Fluorescence activated cell sorting: A reliable method in tissue engineering of a bioprosthetic heart valve

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Abstract

Background.

Techniques of tissue engineering are used to seed human autologous cells in vitro on degradable mesh to create new functional tissue like a bioprosthetic heart valve. A precondition is subsequent seeding of native-valve–analogous pure endothelial and myofibroblast cell lines. The aim of this study is to find a safe method of isolating viable cell lines out of tissues from the operating room.

Methods.

Mixed cells from ascending aorta obtained from the operating room were incubated with an endothelial-specific fluorescent marker. The labeled cells were activated and sorted by flow cytometry. Isolated cell lines were cultured and thereafter square sheets of polymeric scaffold were seeded with myofibroblasts, followed by endothelial cells. The created tissue was stained with hematoxylin and eosin, van Gieson stain, and stains for factor VIII and CD34.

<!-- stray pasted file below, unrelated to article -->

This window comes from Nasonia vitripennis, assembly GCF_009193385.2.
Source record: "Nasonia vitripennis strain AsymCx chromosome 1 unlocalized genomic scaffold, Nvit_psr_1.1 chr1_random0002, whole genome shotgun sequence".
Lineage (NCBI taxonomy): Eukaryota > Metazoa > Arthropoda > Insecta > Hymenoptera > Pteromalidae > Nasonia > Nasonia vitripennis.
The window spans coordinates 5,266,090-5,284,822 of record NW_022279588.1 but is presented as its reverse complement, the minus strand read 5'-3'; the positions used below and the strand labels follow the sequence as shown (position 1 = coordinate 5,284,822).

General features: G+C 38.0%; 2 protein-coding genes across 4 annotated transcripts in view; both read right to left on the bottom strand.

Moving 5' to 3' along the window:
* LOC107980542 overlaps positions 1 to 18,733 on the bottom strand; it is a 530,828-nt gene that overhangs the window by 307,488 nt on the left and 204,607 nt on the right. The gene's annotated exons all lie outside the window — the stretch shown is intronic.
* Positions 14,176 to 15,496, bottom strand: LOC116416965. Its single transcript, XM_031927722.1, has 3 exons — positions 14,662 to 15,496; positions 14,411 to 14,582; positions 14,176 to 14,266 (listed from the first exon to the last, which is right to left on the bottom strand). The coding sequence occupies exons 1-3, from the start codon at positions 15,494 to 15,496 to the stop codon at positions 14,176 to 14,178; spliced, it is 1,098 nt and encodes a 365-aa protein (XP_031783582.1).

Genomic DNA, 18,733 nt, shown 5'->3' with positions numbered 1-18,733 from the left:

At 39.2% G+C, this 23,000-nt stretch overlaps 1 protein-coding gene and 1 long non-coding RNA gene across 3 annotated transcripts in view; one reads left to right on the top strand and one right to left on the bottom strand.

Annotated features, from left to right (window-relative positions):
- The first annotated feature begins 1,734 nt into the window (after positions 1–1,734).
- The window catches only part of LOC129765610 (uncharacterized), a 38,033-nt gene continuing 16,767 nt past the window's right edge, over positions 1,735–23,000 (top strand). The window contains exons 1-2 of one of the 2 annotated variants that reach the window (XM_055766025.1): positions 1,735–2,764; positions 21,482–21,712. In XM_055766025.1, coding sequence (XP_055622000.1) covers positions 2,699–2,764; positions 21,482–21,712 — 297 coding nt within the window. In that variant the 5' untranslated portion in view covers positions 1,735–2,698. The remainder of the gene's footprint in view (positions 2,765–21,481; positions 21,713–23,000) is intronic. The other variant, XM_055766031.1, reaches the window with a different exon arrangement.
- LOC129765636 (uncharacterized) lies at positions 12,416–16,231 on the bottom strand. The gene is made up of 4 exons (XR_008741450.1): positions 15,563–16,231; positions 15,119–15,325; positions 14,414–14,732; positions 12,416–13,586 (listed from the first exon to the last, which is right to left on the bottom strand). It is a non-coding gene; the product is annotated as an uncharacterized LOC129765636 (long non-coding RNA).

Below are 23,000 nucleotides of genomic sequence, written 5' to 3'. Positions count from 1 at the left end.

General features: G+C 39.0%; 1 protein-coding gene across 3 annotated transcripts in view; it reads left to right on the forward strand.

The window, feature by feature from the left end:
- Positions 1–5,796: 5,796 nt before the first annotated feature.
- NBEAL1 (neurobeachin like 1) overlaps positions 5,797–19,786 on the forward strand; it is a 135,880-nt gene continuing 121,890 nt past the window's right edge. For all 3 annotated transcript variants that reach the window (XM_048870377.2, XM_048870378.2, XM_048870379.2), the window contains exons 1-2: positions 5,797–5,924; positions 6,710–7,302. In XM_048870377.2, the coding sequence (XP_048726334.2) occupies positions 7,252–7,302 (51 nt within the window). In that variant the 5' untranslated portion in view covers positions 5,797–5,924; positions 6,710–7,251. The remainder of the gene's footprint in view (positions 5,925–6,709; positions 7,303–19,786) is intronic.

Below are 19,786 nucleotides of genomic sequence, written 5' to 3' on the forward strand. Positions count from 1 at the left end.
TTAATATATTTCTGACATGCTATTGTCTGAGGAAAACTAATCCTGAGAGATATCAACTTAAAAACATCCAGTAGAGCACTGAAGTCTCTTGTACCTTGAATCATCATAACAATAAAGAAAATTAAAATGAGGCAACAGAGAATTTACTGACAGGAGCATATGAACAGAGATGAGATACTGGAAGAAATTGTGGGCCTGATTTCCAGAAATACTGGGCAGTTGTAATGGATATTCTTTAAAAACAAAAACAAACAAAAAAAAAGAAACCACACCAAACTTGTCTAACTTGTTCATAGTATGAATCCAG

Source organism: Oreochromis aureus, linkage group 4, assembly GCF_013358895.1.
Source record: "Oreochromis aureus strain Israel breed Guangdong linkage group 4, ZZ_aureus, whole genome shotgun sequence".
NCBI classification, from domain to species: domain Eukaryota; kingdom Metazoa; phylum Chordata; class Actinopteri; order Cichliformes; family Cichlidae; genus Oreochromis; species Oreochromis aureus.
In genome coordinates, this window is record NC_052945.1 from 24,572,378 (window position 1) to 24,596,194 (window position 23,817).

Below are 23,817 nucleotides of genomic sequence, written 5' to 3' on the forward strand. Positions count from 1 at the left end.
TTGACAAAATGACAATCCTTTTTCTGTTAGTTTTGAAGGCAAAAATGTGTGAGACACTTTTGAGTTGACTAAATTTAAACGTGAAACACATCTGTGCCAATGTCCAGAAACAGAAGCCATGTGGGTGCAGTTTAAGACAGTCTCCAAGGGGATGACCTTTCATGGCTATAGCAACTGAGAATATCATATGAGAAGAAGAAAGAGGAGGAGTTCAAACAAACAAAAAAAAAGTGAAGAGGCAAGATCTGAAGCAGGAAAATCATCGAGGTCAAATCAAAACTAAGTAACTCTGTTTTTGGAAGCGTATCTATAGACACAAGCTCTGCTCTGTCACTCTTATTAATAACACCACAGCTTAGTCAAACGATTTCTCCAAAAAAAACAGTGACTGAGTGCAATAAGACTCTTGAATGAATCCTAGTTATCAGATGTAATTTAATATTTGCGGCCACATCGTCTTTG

Results.

Control culture samples (n = 25) revealed vital uncontaminated endothelial and myofibroblast cell lines. Microscopy of the seeded meshes (n = 16) demonstrated a tissue-like structure. Van Gieson stain showed production of collagen. Endothelial cells formed a superficial monolayer, demonstrated by factor VIII and CD34; no invasive formation of capillaries was detectable.

Conclusions.

These results demonstrate that fluorescence activated cell sorting is a reliable and safe method to gain pure vital autologous cell lines out of human mixed cells for subsequent seeding on degradable mesh and that those cells are active to form new tissue.

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